Guitar Hero: On Tour’s graphics are impressive for a Nintendo DS game and I expected them to only have dots scrolling down the screen, but they actually have 3D characters playing their instruments and silhouettes of the crowd cheering. Granted, the characters, animation and detail level are nowhere close to Guitar Hero on Xbox 360 or PlayStation 3, but they are probably as good as you are going to get on Nintendo DS.
The music quality and sound effects are also good for Nintendo DS, but don’t expect CD quality music coming out of the Nintendo DS speakers or headphones if you plug them in. I recommend you expect cassette tape quality audio and you should be satisfied then. There is definitely some hiss and loss of sound quality, but once again, for the Nintendo DS I am pretty impressed on how well the songs sound.
Guitar Hero: On Tour has a few modes of play that include: Career, Guitar Duels, Quickplay, Practice, and Tutorials. You can probably guess what most of them are so I will not go over all of them, I just wanted to let you know that Career has you playing five songs per venue in four difficulties. Career allows you to unlock new characters, songs, guitars, and clothes as you progress. Guitar Duels mode has you playing the same songs as in Career mode, but you battle against another computer controlled player as they play the song and throw different attack modes at you while you play. They can send an attack that will break your guitar string and you will have to use your stylus pick to fix it or you might be attacked by a fan that wants an autograph that you have to sign before going back to playing. This mode is an interesting diversion from the normal career mode and I think you will enjoy both of them.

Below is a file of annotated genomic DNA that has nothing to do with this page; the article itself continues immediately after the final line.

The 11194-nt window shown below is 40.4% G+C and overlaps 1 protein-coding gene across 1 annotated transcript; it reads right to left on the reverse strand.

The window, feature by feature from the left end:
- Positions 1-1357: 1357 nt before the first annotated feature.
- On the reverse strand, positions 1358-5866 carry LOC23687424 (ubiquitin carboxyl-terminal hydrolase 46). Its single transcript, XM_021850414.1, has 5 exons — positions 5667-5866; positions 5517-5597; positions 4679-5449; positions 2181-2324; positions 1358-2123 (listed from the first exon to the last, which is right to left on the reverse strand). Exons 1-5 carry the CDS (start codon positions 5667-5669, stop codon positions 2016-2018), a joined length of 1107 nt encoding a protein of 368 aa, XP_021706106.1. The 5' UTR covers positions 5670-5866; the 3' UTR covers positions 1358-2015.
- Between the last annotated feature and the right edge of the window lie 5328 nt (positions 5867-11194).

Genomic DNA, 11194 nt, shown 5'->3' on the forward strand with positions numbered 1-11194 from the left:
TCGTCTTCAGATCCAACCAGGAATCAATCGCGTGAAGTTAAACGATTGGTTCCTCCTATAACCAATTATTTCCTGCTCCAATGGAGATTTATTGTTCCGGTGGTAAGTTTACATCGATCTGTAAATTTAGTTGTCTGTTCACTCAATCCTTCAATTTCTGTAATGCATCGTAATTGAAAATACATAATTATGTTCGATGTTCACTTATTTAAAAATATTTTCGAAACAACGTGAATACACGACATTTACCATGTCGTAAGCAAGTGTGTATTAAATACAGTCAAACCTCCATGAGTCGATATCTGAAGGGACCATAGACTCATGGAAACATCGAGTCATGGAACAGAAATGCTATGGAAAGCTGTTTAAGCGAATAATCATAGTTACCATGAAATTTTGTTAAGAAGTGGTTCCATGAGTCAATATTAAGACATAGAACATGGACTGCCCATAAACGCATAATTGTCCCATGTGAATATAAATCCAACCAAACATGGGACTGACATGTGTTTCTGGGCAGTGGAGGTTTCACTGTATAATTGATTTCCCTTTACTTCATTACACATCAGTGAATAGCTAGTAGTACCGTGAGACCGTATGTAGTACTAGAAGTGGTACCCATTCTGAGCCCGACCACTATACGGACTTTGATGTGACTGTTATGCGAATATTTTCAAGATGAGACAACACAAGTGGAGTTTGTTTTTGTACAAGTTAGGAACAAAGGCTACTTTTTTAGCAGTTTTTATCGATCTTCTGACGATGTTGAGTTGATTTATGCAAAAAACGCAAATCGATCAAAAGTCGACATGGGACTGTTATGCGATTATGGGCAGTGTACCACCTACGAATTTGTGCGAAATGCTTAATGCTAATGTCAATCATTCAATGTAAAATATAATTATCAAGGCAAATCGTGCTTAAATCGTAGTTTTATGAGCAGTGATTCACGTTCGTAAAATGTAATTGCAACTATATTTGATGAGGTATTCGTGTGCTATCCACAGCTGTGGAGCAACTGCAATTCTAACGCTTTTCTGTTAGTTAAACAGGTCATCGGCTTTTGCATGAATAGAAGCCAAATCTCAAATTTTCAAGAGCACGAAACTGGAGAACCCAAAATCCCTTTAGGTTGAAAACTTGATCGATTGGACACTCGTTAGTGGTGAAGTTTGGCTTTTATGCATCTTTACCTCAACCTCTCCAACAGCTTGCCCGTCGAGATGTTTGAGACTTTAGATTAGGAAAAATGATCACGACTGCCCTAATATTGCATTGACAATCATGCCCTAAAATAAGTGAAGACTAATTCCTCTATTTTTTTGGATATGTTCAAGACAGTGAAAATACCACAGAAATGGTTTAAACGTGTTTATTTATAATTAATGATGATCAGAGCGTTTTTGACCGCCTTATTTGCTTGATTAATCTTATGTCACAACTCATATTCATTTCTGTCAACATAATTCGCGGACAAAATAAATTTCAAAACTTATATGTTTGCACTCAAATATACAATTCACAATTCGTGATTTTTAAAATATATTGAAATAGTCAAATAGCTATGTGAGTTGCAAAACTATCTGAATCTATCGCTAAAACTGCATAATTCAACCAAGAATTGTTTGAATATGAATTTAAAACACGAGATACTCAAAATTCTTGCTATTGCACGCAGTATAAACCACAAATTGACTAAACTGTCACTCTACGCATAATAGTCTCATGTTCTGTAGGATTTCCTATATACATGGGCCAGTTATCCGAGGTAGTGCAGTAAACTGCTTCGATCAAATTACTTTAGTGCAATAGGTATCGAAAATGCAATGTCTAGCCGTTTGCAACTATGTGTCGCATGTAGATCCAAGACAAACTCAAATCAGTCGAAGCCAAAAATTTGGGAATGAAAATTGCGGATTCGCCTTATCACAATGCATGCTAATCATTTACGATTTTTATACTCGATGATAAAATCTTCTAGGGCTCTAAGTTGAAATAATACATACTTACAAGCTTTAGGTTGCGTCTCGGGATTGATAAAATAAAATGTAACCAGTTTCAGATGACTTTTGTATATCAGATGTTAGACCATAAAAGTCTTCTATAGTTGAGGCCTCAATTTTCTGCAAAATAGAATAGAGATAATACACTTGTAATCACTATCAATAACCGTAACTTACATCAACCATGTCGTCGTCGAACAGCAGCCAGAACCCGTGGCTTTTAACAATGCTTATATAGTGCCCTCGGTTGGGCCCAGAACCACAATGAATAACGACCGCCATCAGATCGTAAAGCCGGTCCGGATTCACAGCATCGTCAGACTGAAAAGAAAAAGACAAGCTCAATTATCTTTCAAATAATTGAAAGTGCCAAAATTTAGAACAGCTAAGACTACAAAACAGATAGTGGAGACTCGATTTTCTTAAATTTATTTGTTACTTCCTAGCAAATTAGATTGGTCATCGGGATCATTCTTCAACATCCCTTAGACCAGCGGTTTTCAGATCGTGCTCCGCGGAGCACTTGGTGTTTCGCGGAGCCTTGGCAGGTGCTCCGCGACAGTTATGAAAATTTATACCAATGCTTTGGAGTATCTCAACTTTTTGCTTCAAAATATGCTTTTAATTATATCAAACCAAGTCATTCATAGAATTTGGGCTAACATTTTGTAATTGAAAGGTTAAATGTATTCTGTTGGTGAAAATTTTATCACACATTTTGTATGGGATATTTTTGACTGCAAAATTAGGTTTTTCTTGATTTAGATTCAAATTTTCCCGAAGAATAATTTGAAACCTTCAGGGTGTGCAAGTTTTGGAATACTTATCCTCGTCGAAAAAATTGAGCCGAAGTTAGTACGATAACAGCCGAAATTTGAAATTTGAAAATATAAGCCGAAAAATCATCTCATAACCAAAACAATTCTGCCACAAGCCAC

Multiplayer options are also available in Guitar Hero: On Tour and you and a friend can compete against each other or play in co-op mode. Co-op mode has one person playing lead guitar while the other person plays rhythm or bass guitar. The multiplayer modes require that each player has a copy of the game and the Guitar Grip peripheral to play, but this should be expected with this game. You also can only play the multiplayer modes locally, so don’t expect to be dueling on your Nintendo DS over the Nintendo Wi-Fi Connection in Guitar Hero: On Tour.
Rock and roll enjoyment on the go is what Guitar Hero: On Tour is all about and I think you will like it if you are a Guitar Hero fan. It would’ve been nice if the audio quality of the songs were a little better, but I think that might be a Nintendo DS hardware limitation more than the game’s problem. The Guitar Grip peripheral also causes your hand to cramp up and having only 25 songs seems a little limited compared to the home console versions that have double or triple the amount of songs with more available for download. I am guessing this is the most songs they could fit on the cartridge, but it would’ve been nice if there could’ve been more. Even with these minor complaints, Guitar Hero: On Tour still impresses me for being this good on the Nintendo DS and if you are a Guitar Hero fan you should check it out if you need a little Guitar Hero action when you are not at home.